Quality control in the locoregional treatment of
Invasive cancer may lead to lymphatic dissemination. The most important primary tumour factors related to the risk of lymphatic dissemination are:
Size of the tumour
Patients with micro-invasive (<2 mm) or tubular cancer up to 10 mm have a very low probability of lymph node metastasis. For these patients the search for lymph node metastasis or elective treatment of lymph nodes can be omitted
The presence of lymph node metastasis is the most important prognostic factor for survival; the more involved the lymph nodes, the worse the prognosis
. Treatment of lymph node metastasis will result in a better lasting regional control of the disease
. Whether early treatment for clinically-occult lymph node metastasis has an impact on overall survival is not proven.
Indirect evidence strongly suggests a small, but significant, positive effect on survival
In conclusion, the knowledge of lymph node dissemination will result in treatment adjustment to improve the outcome of the patient.
Measures to diagnose lymphatic dissemination are:
FNA cytology of clinically-overt enlarged regional lymph nodes
Ultrasound-directed FNA cytology of suspicious lymph nodes
Non-selective lymph node sampling
Axillary lymph node dissection (ALND), level I-II
Full axillary lymph node dissection, level I-II-III
Lymphatic mapping by the sentinel node (SN) procedure.
Every method has its own accuracy depending on experience, the
a priori chance of lymph node involvement, the applied techniques. ALND (at least level I-II) resulting in the examination of at least 10 lymph nodes by the pathologists, has proven to give an excellent prognostic information on nodal status and axillary tumour control at the expense of certain morbidity, which is particularly a price to pay for node-negative patients
. If ALND is used as a staging procedure, it is recommended to perform a complete axillary clearance which results in sufficient axillary tumour control in the majority of node-positive patients
. Non-selective lymph node sampling may result in a sampling error, but has proven to provide sufficient prognostic information with less morbidity
Maturing data from many prospective studies indicate that lymphatic mapping by the sentinel node technique may be an equal staging procedure compared with ALND
However, the sentinel node technique is laborious, demands expertise and a careful mapping of the sentinel nodes with tracers (lymphoscintigraphy, intraoperative use of the probe and dye). However, anyone involved in this new technique should be subject to a certain learning phase, including a training course and the verification of the procedure by an ALND in at least 25 and preferably 50 patients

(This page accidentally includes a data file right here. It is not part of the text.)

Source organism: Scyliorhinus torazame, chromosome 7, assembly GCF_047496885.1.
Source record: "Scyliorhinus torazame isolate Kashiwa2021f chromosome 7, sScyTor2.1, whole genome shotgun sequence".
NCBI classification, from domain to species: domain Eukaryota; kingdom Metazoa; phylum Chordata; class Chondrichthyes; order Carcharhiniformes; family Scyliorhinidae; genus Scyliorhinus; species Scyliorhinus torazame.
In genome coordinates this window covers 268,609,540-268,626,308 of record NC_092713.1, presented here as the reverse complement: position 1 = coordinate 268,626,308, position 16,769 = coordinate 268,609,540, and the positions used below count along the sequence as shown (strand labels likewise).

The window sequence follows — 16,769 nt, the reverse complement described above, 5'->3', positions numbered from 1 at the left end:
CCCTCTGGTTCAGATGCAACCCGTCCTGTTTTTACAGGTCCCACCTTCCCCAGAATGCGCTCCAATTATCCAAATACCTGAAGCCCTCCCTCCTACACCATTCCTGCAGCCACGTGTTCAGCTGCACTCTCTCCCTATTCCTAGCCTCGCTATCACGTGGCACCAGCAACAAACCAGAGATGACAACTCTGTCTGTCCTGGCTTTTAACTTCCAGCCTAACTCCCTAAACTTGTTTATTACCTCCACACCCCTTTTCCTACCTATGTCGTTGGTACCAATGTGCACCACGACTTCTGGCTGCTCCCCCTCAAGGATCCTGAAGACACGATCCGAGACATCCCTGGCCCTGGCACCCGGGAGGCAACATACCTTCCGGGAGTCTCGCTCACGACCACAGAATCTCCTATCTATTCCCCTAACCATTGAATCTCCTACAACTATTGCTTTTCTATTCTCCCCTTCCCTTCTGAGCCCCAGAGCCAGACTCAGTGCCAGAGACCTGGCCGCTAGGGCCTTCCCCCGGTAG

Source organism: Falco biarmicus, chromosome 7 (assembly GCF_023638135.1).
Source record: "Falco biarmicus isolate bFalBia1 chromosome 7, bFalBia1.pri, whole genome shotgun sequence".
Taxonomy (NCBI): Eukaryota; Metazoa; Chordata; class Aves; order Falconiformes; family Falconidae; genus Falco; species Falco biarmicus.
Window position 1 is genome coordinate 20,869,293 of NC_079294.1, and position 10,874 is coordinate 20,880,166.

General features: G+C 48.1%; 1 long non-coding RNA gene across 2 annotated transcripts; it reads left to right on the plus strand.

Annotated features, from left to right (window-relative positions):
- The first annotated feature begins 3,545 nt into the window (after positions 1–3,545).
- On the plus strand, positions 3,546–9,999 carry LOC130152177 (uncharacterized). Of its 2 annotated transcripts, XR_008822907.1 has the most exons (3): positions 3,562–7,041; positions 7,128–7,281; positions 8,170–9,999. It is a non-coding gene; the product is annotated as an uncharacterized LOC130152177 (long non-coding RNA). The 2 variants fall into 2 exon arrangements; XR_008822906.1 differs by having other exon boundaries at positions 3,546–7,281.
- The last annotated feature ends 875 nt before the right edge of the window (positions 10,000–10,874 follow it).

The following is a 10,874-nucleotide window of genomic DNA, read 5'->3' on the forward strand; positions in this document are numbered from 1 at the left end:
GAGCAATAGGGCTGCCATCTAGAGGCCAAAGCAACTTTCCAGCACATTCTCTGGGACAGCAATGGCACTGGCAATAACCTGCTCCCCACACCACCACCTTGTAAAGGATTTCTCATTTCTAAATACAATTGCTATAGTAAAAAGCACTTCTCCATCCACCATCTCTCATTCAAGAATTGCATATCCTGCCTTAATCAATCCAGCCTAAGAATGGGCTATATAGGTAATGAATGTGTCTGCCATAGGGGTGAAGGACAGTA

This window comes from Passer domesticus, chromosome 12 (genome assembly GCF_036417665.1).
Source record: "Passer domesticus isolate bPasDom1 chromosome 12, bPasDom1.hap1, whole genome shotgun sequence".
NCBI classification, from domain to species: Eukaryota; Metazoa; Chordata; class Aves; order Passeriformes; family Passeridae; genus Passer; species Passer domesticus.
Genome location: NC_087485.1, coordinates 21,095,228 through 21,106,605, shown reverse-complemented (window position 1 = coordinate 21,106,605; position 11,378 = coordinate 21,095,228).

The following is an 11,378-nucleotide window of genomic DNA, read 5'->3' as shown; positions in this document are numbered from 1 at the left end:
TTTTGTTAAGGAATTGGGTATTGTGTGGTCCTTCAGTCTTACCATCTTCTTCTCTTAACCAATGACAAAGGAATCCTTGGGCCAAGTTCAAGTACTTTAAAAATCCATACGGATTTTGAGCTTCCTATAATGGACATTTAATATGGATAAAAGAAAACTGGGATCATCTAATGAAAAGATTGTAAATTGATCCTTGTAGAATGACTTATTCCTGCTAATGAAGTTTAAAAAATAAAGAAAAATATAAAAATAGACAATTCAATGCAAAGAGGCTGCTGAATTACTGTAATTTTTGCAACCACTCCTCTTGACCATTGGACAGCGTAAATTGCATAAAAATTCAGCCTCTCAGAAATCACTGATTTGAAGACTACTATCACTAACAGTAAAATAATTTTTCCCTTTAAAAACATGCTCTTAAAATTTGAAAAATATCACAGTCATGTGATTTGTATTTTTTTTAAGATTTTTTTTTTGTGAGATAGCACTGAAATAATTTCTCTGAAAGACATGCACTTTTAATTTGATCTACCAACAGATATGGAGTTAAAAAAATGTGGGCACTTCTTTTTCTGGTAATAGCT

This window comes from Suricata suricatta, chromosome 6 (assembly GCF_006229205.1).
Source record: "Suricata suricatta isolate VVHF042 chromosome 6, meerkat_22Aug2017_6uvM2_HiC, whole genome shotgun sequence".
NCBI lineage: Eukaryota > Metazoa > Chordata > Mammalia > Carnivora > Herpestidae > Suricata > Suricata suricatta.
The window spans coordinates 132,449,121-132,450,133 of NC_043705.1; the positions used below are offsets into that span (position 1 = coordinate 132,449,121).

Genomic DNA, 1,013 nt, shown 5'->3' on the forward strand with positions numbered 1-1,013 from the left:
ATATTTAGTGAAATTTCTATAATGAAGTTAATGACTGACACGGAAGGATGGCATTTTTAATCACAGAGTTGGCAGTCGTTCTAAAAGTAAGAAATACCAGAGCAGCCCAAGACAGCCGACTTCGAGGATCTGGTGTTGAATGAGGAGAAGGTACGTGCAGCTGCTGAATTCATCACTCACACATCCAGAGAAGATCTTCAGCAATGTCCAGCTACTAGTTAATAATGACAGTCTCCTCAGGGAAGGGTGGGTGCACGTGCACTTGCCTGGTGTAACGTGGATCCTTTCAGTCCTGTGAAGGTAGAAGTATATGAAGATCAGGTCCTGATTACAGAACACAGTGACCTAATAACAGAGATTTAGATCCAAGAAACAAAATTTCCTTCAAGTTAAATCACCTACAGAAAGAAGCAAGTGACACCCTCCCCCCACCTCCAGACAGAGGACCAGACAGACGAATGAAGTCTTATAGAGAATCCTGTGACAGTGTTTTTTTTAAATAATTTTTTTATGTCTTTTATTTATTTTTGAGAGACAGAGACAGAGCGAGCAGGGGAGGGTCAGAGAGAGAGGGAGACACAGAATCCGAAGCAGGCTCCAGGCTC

Once lymphatic dissemination to the axilla is established, it is generally accepted that treatment of the axilla is indicated
. In clinically-overt disease, complete ALND (on indication followed by radiotherapy) provide the best axillary tumour control. If lymph node metastasis are found in the ALND specimen, in general the axilla is sufficiently treated except in extensive dissemination: arbitrarily more than four positive lymph nodes, a positive apical node, extra nodal growth are indications for adjuvant radiotherapy
. In these situations, the option of regional radiotherapy should be discussed with the patient. If, after non-selective lymph nodal sampling or after the sentinel node procedure, lymph node metastasis are found, there is a substantial risk that there are more tumour-positive nodes left behind in the axilla (after sentinel node procedures varying from 10 to 50%). These findings justify elective treatment of the axilla. The options for treatment of the axilla after lymph node sampling or sentinel node procedure are either complete ALND or radiation therapy of the axilla. What treatment leads to the best regional control with the least toxicity and long term morbidity remains to be established
The elective treatment of internal mammary chain (IMC) nodes is heavily debated
. If lymphatic mapping locates sentinel nodes at the internal mammary chain, these nodes can be removed if they appear. If tumour-positive, the internal mammary chain area can be irradiated. When lymphoscintigraphy does not show drainage to the internal mammary chain, it is uncertain whether this implicates that there is a low risk of tumour dissemination to this region. The role of IMC node biopsy is currently under investigation.
The value of elective irradiation of the internal mammary chain nodes is currently investigated in a large European Organization for Research and Treatment of Cancer (EORTC) trial in patients with a positive axilla or medial located tumours.
OUTCOME MEASURE: For patients with invasive breast cancer of less than 2 mm or tubular cancer of less than 10 mm do not need lymphatic mapping or elective treatment of axillary lymph nodes.
OUTCOME MEASURE: For patients with an invasive cancer, information on the nodal status should have been obtained (lymph node sampling >4 nodes, ALND more than 10 nodes, sentinel node procedure).
OUTCOME MEASURE: More than 90% of the patients with invasive cancer and proven lymph node metastasis should have had axillary treatment (ALND, radiotherapy to the axilla or combined in extensive nodal involvement).